An Example Of An Individual's Impact On The Liberal Reform From 1901-11

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Liberal Reforms II Charles Booth An example of an individual who did impact on the Liberal Reform period from 1901-11 was Charles Booth, a social reformer who worked to document the lives and living conditions of the poor working class in London. Booth did not agree with the previously accepted view propagated by the COS that the poor were responsible for their own condition. Instead he followed on from progressives, such as Henry Mayhew, arguing that poverty was caused by circumstance. He also ‘rejected the socialist argument that the capitalist system itself was the cause of poverty’ . After becoming involved with the Mansion House Inquiry into Unemployment in 1885, 17 years later Booth completed his project that attempted to investigate …show more content…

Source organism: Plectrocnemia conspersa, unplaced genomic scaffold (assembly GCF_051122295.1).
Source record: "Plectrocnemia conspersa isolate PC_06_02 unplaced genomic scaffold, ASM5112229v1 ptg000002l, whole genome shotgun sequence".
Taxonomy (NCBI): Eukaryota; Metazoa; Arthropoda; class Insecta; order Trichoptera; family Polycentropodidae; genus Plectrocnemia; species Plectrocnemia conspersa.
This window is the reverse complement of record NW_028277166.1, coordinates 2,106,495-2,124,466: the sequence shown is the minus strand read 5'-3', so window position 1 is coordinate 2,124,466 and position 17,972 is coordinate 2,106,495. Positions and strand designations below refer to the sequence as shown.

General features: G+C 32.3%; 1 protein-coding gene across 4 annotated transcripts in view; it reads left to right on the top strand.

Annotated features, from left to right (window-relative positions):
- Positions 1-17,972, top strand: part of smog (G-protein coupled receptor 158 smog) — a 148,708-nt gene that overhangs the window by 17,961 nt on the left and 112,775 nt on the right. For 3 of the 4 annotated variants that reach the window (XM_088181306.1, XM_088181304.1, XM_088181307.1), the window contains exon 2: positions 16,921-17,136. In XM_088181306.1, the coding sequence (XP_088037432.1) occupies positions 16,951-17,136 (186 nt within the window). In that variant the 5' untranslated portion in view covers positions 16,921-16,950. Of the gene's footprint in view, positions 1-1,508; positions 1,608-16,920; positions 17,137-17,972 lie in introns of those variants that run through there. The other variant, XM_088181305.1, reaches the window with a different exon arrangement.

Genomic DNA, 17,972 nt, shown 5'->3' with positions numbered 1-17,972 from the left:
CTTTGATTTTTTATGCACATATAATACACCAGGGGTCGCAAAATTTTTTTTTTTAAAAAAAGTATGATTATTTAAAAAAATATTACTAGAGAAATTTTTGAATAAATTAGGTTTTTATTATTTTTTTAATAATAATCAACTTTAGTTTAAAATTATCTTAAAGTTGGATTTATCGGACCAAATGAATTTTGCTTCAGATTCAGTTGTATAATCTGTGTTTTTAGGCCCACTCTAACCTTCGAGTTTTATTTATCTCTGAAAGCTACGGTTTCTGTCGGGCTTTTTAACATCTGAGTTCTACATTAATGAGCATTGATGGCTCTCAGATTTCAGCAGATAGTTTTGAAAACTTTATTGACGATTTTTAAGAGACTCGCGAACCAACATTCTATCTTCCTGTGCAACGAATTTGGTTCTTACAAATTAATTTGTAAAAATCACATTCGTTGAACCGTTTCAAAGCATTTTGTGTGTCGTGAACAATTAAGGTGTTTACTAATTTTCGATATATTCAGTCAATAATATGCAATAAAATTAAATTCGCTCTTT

Balfour was the leader of the opposition, and as a Conservative, inherently opposed to any welfare reforms. More specifically Balfour was opposed to the bureaucratic implications of an old age pension scheme, and he argued that ‘we ought not to throw the whole power over these 7.5 millions entirely into the hands of these very subordinate civil servants who are made practically the distributors of this gigantic national SUBVENTION according to their own views of justice and equity’ (quoted in The Times 2nd July 1908 in parliamentary debate) …show more content…

Improved organisation of the Liberal Party meant that they were able to contest a higher proportion of seats in 1906 than in the 1900 election, which allowed them the opportunity to win more seats and thus gain a better chance of winning the election. Furthermore the Gladstone-MacDonald Pact of 1903 was a secret electoral agreement between the Labour and Liberal parties stating that the Liberal party would not field candidates in seats where the Labour Party was also standing. This prevented the anti-conservative vote from being split between the parties, and was especially important in seats where the Conservative candidate was weak. Thus it allowed Labour and the Liberals to make definitive gains to the detriment of the Conservatives, for example 24 of the 29 Labour Mps elected in 1906 were in seats where the liberals did not stand due to the Pact

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